Russia’s Lavrov pursued this critical approach even further. Whereas Li only indirectly hinted at China’s deep differences on global political issues with the United States, Lavrov’s broadside against Washington was much more direct. He welcomed what he regards as the development of a more “polycentric, democratic system of international relations,” but wanted to see an end to “attempts to interfere in the internal affairs of states and impose development models on countries and nations” and to “the ideas of mentorship, superiority and exceptionalism, as well as the pursuit of one’s own interests at the expense of just and equitable cooperation.” These attempts, he argued, “have become deeply ingrained among the political elites of a number of Western countries.”
Lavrov followed Li in attacking the “double standards” of geopolitical games in fighting terrorists. He denounced the instability generated by Western states through their “unilateral reckless solutions, born of a sense of infallibility.” He pointed to what he calls US failure to separate “the so-called moderate opposition from the terrorists” in Syria, and bring these groups to the negotiating table without preconditions while expressing deepening “suspicions” that Washington aims to use extremists as weapons of regime change in the Middle East.
Addressing Obama’s nonproliferation agenda, Lavrov called for less populist sloganeering about “nuclear zero,” and for more recognition of Moscow’s requirements for nuclear global stability, including constraining missile defenses, non-strategic nuclear weapons, space weapons and other alleged areas of US advantage. Additionally, Lavrov denounced those who hold sports “hostage to political ambitions” and implied that Western states try to predetermine outcomes that should be decided by “honest competition.” He insisted that “it is simply indecent to lecture anyone on what to do, while reserving the right to engage in doping, reckless unilateral actions without UN approval, geopolitical experiments that cost millions of human lives, or extraterritorial blackmail against everyone.”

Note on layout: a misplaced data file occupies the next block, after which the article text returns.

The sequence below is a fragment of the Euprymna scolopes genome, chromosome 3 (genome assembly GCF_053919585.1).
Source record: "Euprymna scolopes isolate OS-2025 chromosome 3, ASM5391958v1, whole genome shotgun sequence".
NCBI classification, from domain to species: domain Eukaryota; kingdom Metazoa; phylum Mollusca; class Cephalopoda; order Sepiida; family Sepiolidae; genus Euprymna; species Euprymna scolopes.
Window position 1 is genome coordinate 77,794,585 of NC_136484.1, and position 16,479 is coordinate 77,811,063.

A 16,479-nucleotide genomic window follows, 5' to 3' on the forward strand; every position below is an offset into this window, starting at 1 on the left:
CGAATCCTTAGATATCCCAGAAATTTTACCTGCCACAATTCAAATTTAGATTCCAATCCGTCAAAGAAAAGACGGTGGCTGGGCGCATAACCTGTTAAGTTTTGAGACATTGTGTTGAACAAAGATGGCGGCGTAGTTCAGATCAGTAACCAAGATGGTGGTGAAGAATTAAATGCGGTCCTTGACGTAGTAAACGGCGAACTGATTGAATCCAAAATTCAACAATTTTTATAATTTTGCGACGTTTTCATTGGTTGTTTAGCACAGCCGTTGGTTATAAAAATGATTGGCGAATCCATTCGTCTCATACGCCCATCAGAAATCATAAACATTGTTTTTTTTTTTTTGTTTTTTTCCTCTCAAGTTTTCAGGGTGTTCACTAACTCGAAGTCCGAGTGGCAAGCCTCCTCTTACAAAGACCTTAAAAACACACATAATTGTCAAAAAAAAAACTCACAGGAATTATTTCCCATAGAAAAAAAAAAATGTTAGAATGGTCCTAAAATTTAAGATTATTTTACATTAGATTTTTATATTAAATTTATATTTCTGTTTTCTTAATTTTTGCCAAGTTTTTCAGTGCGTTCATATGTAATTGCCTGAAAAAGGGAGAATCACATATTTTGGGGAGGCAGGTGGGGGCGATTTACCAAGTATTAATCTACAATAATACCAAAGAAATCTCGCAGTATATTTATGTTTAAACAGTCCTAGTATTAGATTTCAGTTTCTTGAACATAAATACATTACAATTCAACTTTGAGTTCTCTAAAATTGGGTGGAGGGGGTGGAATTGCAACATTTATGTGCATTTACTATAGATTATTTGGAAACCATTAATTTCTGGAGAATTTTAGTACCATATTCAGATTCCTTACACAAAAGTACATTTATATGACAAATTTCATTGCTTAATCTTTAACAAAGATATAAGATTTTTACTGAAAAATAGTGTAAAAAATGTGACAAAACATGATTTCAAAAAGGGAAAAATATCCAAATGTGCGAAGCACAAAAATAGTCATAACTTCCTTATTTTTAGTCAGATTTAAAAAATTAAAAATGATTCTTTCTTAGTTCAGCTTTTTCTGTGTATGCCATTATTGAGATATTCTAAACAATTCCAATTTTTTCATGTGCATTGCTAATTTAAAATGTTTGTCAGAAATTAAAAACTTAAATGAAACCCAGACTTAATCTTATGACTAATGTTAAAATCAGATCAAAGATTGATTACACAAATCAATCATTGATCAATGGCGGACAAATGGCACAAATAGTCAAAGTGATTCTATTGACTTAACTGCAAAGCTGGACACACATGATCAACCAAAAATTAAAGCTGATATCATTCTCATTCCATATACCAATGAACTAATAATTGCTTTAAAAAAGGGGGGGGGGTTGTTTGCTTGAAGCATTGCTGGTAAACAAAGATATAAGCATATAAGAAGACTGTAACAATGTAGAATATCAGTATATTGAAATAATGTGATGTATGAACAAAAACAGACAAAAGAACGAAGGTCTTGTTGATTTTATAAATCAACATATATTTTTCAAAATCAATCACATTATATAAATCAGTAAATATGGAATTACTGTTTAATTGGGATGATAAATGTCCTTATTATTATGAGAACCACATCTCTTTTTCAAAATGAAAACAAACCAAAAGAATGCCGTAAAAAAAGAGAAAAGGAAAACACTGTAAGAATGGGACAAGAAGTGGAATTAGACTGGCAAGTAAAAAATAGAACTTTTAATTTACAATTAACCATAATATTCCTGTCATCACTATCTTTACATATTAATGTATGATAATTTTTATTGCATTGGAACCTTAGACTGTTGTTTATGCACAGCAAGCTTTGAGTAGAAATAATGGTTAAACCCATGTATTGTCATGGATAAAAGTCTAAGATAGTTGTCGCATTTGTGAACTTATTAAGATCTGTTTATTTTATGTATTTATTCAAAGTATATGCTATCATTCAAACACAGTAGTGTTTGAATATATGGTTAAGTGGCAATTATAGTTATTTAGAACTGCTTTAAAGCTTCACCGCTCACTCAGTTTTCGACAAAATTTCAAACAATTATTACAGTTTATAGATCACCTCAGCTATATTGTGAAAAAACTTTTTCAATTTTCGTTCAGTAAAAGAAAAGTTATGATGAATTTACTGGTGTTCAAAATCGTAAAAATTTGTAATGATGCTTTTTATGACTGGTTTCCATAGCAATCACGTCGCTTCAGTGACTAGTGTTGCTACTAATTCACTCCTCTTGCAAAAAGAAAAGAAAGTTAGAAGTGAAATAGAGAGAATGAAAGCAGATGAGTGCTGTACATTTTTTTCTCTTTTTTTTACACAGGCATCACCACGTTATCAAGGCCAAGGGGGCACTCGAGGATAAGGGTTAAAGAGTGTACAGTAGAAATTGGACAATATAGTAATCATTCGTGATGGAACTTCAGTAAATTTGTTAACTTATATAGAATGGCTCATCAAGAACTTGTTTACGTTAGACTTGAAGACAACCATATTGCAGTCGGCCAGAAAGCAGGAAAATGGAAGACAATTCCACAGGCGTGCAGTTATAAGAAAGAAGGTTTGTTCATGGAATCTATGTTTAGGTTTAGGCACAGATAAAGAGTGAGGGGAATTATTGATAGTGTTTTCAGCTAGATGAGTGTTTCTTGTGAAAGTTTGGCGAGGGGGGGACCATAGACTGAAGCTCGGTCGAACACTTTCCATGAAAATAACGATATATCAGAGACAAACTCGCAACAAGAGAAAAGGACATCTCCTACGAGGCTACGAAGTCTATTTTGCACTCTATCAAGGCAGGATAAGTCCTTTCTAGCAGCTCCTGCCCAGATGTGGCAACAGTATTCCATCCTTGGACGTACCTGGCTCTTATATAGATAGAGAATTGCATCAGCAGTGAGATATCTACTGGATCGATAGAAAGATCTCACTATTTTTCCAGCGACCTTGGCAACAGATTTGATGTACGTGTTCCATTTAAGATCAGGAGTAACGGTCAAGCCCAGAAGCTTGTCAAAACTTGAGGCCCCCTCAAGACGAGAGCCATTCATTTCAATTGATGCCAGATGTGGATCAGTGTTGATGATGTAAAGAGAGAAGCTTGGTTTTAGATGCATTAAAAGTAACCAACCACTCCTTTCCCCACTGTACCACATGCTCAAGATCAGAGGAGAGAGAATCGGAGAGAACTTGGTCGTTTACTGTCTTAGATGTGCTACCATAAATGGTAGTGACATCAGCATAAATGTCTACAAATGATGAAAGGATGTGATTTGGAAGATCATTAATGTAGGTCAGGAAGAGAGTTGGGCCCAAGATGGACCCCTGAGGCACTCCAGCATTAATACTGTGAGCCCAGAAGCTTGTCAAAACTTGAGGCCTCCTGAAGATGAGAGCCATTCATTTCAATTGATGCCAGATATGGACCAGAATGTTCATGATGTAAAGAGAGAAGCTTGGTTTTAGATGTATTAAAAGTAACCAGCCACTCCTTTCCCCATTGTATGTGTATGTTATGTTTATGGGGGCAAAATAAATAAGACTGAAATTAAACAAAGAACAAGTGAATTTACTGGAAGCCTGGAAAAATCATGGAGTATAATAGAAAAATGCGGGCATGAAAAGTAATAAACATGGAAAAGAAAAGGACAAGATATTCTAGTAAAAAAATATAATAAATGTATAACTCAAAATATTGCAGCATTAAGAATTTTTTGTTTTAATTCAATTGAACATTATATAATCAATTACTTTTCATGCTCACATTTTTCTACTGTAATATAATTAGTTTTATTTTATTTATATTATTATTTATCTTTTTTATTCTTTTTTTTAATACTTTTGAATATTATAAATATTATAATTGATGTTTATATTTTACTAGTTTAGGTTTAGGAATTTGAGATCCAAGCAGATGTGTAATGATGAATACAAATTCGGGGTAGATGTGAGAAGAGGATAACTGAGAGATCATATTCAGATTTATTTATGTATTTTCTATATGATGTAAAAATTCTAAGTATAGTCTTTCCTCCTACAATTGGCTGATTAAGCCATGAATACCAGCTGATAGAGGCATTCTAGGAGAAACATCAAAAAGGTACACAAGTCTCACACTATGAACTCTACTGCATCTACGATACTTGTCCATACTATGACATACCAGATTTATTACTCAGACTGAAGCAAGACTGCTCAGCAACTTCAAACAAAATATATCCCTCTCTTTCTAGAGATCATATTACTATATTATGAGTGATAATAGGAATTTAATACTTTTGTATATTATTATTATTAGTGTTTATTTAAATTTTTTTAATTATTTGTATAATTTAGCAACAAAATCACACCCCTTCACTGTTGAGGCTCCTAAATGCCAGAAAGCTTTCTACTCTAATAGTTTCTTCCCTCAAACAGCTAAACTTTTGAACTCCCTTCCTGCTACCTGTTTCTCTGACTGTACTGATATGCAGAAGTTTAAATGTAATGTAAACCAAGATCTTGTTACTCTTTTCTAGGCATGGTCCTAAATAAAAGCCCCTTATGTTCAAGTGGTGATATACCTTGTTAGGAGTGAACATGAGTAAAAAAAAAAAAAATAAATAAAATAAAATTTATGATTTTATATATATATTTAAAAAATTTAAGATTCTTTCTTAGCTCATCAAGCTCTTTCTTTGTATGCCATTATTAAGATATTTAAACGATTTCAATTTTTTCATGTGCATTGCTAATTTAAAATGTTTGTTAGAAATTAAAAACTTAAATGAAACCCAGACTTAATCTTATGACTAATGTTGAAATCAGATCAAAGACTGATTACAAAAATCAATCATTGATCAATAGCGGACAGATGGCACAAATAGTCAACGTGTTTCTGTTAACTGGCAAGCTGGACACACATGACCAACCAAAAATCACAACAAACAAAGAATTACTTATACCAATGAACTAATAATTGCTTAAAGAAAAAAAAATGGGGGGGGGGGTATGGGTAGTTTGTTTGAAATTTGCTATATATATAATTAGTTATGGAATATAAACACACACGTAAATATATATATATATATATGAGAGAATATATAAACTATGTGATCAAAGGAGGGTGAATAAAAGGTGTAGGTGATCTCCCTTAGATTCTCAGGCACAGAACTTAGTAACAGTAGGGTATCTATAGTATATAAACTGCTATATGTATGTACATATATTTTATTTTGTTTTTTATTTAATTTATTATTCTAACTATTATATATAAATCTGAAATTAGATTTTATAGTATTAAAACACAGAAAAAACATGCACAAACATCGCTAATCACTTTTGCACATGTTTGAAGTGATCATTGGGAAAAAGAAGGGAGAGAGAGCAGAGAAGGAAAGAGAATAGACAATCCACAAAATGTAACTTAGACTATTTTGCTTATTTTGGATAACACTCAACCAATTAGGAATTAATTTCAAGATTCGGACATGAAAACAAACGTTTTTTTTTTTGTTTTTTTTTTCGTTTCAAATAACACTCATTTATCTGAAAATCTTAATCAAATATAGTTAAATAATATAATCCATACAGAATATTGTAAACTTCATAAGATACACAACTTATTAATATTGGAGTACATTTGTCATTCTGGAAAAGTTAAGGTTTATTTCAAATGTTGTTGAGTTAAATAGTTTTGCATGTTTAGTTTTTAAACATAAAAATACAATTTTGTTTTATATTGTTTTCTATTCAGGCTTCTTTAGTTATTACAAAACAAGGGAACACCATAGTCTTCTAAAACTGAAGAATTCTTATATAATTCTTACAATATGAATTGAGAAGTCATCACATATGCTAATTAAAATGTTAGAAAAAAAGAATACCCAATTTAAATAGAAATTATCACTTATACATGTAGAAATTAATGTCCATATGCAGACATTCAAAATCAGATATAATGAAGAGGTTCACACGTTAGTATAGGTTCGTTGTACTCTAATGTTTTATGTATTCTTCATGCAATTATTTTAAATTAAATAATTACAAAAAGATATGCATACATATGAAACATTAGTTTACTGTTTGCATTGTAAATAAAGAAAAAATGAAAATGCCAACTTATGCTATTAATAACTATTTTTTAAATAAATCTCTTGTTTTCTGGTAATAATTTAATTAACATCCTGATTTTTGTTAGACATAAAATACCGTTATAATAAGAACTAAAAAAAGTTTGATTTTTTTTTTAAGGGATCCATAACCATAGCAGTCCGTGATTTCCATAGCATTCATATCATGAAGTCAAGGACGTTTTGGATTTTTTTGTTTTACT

Finally, he denounced “hegemonism,” insisting that people “be able to choose their own path of development” and urging a return to the “norms and principles” of the United Nations. Lavrov’s speech was notable for the scant mention of globalization’s benefits or challenges. For him, the world is about geopolitical competition and reining in the United States.
The UN’s three most powerful members cooperated in selecting of the UN secretary-general. Now, Guterres must work to narrow the massively diverging views towards globalization.
*Richard Weitz is senior fellow and director of the Center for Political-Military Analysis at Hudson Institute. His current research includes regional security developments relating to Europe, Eurasia and East Asia as well as US foreign, defense and homeland-security policies.